WASHINGTON — Army Gen. Stanley McChrystal told the Army Monday that he intends to retire, military officials said, less than a week after President Barack Obama fired him as the commander of U.S. and NATO forces in Afghanistan.
The decision wasn't a surprise — McChrystal was unlikely to have received another appointment after being forced out over derogatory comments he and his staff made to a magazine reporter about key administration figures.
The speed with which he decided to leave the Army, however, underscored the drama of his dismissal. The son of a major general and a graduate of the United States Military Academy at West Point, McChrystal once was widely celebrated as the commander who helped kill key members of al Qaida in Iraq and the best person to redirect a failing war effort in Afghanistan.
That all was forgotten, however, after Rolling Stone published an article in which McChrystal was quoted as saying that the U.S. ambassador to Afghanistan, Karl Eikenberry, "covers his flank for the history books," while McChrystal aides were quoted making disparaging remarks about Vice President Joe Biden and National Security Adviser Jim Jones. Eikenberry retired from the Army as a lieutenant general while Jones retired from the Marine Corps as a four-star general.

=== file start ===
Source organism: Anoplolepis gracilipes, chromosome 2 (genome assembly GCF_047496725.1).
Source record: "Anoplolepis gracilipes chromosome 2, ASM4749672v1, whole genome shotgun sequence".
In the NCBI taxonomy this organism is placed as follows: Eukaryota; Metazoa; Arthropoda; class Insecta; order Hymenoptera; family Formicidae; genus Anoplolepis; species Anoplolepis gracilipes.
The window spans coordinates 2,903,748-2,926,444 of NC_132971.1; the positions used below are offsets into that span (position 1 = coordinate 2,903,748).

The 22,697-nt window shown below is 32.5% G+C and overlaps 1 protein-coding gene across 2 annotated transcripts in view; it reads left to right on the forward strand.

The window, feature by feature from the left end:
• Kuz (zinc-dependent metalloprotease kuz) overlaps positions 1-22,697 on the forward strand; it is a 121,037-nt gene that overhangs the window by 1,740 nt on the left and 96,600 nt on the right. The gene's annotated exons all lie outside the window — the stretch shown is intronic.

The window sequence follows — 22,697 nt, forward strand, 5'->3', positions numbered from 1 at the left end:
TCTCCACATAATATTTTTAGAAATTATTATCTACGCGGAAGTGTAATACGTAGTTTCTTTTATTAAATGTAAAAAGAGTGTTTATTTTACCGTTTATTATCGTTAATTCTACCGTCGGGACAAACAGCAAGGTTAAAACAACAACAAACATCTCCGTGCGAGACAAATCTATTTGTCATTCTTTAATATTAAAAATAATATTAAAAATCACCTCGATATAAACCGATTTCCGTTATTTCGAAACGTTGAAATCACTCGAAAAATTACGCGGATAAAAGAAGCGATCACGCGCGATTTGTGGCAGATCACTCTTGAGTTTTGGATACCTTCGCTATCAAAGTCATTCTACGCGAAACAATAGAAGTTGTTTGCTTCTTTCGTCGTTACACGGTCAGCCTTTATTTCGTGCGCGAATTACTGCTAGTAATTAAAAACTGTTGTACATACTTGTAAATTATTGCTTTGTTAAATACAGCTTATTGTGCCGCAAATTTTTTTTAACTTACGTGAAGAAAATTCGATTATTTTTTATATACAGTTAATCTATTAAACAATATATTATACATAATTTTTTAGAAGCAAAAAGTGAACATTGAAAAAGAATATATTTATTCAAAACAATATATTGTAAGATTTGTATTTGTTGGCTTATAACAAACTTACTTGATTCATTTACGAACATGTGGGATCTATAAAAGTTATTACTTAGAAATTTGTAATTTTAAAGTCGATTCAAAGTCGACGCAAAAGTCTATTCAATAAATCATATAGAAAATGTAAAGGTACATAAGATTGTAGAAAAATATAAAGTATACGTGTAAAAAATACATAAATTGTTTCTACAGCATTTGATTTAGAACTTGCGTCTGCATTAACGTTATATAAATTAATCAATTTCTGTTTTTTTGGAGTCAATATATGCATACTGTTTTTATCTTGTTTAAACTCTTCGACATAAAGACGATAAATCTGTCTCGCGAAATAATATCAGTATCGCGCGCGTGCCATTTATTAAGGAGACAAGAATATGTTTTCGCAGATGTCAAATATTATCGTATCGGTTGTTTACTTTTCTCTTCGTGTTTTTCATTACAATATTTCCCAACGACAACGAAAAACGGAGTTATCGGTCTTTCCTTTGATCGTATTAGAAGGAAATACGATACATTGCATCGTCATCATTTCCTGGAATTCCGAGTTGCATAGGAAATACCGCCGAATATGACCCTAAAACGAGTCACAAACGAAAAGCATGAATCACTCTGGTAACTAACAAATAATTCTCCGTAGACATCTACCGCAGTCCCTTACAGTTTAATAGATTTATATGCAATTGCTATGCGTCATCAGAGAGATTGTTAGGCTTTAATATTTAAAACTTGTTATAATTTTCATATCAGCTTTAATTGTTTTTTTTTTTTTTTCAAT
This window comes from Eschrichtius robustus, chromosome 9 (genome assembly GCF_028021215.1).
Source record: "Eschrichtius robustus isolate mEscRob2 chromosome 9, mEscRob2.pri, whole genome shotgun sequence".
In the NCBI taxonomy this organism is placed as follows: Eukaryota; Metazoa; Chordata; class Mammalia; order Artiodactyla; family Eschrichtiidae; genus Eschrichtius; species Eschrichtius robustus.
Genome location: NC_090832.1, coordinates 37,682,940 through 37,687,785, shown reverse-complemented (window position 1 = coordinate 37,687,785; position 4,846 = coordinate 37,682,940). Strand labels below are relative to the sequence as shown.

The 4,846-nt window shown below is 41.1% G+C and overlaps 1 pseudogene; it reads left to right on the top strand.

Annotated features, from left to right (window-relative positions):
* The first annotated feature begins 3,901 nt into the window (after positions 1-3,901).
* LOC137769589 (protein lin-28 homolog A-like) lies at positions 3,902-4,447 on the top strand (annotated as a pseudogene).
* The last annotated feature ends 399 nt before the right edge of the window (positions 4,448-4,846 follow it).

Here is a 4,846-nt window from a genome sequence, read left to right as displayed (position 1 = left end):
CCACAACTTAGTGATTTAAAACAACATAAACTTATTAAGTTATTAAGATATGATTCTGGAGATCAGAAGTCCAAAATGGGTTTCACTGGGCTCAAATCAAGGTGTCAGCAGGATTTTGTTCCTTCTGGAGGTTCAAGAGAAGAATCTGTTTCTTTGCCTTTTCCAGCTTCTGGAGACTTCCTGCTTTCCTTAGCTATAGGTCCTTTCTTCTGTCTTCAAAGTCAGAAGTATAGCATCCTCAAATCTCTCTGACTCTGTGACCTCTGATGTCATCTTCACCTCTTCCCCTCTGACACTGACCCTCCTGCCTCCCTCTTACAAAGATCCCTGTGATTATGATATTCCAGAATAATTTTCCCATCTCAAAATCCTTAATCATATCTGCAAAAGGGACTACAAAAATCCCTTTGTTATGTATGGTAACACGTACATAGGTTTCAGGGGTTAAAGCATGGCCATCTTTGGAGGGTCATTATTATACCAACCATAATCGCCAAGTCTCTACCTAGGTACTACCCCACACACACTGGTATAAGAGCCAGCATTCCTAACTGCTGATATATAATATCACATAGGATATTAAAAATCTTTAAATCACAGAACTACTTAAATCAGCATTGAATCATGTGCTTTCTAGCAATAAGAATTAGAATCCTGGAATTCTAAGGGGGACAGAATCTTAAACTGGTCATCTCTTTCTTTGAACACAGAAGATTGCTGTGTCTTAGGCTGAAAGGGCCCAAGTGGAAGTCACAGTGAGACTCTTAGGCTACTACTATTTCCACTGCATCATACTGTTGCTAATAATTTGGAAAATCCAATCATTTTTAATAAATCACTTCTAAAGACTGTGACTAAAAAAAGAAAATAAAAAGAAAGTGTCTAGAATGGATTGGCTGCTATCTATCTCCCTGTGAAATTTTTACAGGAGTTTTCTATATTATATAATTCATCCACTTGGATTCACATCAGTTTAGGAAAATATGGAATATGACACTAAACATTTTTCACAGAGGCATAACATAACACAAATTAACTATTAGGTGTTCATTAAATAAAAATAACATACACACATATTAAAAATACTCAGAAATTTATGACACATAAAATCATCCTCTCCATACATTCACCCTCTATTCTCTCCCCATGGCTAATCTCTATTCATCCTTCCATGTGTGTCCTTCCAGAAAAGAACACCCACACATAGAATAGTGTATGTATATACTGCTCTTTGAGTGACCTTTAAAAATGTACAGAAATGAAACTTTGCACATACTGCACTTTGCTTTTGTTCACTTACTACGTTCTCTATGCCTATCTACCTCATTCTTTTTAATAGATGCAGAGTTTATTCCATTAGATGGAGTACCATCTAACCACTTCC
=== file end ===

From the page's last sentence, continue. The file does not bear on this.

McChrystal apologized for the remarks and didn't dispute their authenticity. He'll retire as a lieutenant general, one rank lower than he currently holds, because he didn't serve as a four-star general for three years, as Pentagon rules require.
In choosing to retire, McChrystal is also following the lead of his predecessor, David McKiernan. Obama fired McKiernan last May when he nominated McChrystal for the job. McKiernan retired at the lesser rank of lieutenant general two months after his dismissal.
Not all dismissed war commanders leave so quickly. Lt. Gen. Ricardo Sanchez, who commanded U.S. troops in Iraq during the Abu Ghraib scandal, was dismissed in 2004, but continued in the Army for two more years. He retired in 2006 after Pentagon officials concluded the Senate was unlikely to approve him for another senior post.
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